3. “I want to buy” moments

These are moments when users are ready to buy and need some help with the process. They may be at the research stage of the process, or they may be prepared to make a quick purchase.

Examples: I need windshield wipers; What is the best face cream; Order business cards online

How to optimize for these moments: Make it as easy as possible for visitors to buy. Provide a way for them buy via mobile, desktop and by phone. Provide clear FAQs and shipping info. Consider offering live chat to help answer any questions about products or to help buyers with the purchase process. Make sure your site loads quickly on all devices and that the purchase process isn’t hindered by slow loading or complicated sales pages.

4. “I want to do” moments

These are moments when users are looking for help with getting something done. There will often be a sense of urgency, and users will be looking for quick, actionable tips or instructions to accomplish a task.

Examples: How to cook a turkey; How to fix a loose floorboard; How do I program my DVD player

How to optimize for these moments: Google recommends using video content to meet the needs of these users. According to their research, 48% of smartphone users are more likely to buy from companies who provide instructional video content.

How to determine your brand’s micro-moments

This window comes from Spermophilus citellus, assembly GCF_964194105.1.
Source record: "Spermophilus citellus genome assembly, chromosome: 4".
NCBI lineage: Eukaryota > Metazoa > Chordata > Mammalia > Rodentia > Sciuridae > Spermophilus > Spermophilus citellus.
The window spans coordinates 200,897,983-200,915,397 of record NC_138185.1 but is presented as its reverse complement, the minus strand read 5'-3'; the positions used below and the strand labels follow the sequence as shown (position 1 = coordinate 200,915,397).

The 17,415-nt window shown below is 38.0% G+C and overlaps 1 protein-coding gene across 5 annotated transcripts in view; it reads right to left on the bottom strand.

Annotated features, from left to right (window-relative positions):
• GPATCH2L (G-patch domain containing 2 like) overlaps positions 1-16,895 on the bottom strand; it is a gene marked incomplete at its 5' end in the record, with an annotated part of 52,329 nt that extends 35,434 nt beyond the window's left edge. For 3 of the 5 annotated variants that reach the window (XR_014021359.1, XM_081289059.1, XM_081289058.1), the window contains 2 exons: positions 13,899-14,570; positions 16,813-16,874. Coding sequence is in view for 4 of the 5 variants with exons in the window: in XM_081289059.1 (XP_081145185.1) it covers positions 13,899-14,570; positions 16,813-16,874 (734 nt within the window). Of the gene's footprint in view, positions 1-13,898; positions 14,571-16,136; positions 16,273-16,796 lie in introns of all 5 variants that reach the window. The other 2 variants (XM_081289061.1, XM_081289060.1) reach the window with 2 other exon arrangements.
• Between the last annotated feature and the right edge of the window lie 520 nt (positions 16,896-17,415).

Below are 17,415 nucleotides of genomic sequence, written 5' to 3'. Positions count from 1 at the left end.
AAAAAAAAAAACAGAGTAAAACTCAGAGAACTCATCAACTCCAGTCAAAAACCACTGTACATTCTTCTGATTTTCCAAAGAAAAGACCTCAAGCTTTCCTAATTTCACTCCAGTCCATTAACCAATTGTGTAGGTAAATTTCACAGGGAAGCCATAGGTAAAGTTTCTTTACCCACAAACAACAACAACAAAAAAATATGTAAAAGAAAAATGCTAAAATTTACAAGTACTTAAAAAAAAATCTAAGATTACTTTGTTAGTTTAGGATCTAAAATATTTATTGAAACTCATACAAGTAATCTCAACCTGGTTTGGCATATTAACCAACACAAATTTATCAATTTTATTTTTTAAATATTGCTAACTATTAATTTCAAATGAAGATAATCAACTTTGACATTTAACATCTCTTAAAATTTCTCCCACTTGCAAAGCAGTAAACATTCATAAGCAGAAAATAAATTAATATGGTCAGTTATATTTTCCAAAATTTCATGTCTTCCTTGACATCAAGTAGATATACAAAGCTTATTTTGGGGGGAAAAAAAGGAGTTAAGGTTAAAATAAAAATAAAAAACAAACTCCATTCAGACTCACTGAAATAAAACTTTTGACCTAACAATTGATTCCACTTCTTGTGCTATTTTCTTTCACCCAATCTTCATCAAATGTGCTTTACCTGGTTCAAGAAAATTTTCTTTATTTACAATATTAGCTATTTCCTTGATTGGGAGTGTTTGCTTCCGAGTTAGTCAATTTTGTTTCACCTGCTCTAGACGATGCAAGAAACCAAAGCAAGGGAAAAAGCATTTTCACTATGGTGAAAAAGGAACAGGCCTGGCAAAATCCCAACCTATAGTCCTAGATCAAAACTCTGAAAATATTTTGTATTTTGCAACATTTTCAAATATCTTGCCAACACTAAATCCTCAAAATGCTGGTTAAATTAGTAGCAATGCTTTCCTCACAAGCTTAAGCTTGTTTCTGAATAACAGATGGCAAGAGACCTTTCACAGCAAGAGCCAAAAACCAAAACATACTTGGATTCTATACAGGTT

The concept of optimizing for relevant micro-moments isn’t a hard one; however, figuring out exactly which moments to optimize for can be a challenge.

Google has provided 4 key questions you can ask yourself to come up with your own ‘micro-moments’ map.

1. What common questions are your customers and prospects likely to ask on mobile? What do they want to learn about your business, products or industry? How can you provide the most actionable tidbits of information to quickly meet the needs of these users?

2. If you’re a local business, what location-based information might users be looking for? Directions, hours of operation, inventory, etc.? Are you providing this information in a clear, concise and accurate way?

3. How are your customers using your products? What information can you provide to assist them? (Tutorials, instructions, demos, etc.)

4. How do your customers prefer to buy from you? Are you providing them with a quick and seamless way to purchase your products via phone, email, and website? Do you provide information that can help inform their in-store purchase decisions?

Answering these questions can give you insights into important moments in your customers’ buying journey. And once you’ve identified these moments, you can provide exactly the right content, at exactly the right moment.

For more content like this, be sure to check out my podcast, The Entrepreneur Cast!

Written by

CEO of EmailAnalytics (emailanalytics.com), a productivity tool that visualizes team email activity, and measures email response time. Check out the free trial!